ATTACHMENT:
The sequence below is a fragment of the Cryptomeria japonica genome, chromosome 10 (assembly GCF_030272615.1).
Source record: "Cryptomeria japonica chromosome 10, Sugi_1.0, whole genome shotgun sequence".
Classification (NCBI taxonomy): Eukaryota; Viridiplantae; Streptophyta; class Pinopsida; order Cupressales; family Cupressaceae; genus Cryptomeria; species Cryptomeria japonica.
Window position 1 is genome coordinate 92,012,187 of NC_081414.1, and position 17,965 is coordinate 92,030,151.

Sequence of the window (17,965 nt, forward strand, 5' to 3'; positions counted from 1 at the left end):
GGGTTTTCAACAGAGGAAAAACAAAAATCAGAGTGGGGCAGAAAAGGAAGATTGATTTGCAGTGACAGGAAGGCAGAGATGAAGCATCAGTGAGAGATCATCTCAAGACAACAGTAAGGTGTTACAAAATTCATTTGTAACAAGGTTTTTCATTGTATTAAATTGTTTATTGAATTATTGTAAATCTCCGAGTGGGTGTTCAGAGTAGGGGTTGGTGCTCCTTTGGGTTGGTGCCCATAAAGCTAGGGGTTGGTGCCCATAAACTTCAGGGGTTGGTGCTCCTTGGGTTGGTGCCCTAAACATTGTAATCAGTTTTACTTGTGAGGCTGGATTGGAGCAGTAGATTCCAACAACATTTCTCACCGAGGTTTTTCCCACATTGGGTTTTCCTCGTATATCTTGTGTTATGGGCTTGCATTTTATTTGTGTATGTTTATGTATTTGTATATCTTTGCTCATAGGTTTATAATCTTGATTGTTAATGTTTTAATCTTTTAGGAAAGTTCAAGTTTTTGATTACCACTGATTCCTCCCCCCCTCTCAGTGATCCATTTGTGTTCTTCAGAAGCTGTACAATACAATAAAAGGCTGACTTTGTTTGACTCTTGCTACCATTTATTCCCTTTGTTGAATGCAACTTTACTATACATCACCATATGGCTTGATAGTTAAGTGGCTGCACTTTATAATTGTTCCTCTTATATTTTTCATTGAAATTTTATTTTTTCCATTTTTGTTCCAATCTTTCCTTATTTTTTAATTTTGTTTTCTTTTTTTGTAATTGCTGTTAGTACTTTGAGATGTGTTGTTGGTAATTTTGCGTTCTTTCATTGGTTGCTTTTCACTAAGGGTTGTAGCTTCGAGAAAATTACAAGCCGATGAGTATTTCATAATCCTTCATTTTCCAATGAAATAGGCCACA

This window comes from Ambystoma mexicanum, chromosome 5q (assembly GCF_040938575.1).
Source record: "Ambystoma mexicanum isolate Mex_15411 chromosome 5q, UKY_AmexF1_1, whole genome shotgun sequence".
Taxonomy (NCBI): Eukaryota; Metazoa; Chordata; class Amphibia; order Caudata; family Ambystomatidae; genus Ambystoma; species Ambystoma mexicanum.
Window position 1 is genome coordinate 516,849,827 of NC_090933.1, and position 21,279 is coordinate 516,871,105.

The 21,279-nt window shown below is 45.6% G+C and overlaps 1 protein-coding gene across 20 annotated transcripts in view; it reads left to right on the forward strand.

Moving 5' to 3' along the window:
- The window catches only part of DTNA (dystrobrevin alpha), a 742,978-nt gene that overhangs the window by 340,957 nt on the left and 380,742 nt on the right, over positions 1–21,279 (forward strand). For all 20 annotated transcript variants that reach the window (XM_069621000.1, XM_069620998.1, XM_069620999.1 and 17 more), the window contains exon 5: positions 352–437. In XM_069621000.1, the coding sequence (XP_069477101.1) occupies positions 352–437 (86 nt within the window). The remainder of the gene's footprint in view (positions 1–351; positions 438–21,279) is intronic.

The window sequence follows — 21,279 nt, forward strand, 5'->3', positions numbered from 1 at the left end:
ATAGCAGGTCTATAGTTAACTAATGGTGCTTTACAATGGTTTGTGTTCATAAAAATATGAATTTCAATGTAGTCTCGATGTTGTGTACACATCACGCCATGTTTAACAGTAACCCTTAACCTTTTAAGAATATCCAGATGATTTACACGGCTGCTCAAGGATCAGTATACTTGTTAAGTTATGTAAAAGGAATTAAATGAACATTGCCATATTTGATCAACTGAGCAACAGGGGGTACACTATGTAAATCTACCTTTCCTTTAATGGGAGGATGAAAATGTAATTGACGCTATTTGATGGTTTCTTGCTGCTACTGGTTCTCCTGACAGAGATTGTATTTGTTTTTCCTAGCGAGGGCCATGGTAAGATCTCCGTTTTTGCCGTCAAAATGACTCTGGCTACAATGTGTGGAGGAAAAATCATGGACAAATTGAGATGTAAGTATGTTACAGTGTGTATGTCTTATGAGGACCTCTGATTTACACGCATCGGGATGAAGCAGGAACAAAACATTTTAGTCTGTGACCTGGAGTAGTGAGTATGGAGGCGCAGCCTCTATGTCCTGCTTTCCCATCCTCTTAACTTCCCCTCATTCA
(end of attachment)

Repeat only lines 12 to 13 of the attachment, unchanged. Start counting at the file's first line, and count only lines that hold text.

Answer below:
Moving 5' to 3' along the window:
- The window catches only part of DTNA (dystrobrevin alpha), a 742,978-nt gene that overhangs the window by 340,957 nt on the left and 380,742 nt on the right, over positions 1–21,279 (forward strand). For all 20 annotated transcript variants that reach the window (XM_069621000.1, XM_069620998.1, XM_069620999.1 and 17 more), the window contains exon 5: positions 352–437. In XM_069621000.1, the coding sequence (XP_069477101.1) occupies positions 352–437 (86 nt within the window). The remainder of the gene's footprint in view (positions 1–351; positions 438–21,279) is intronic.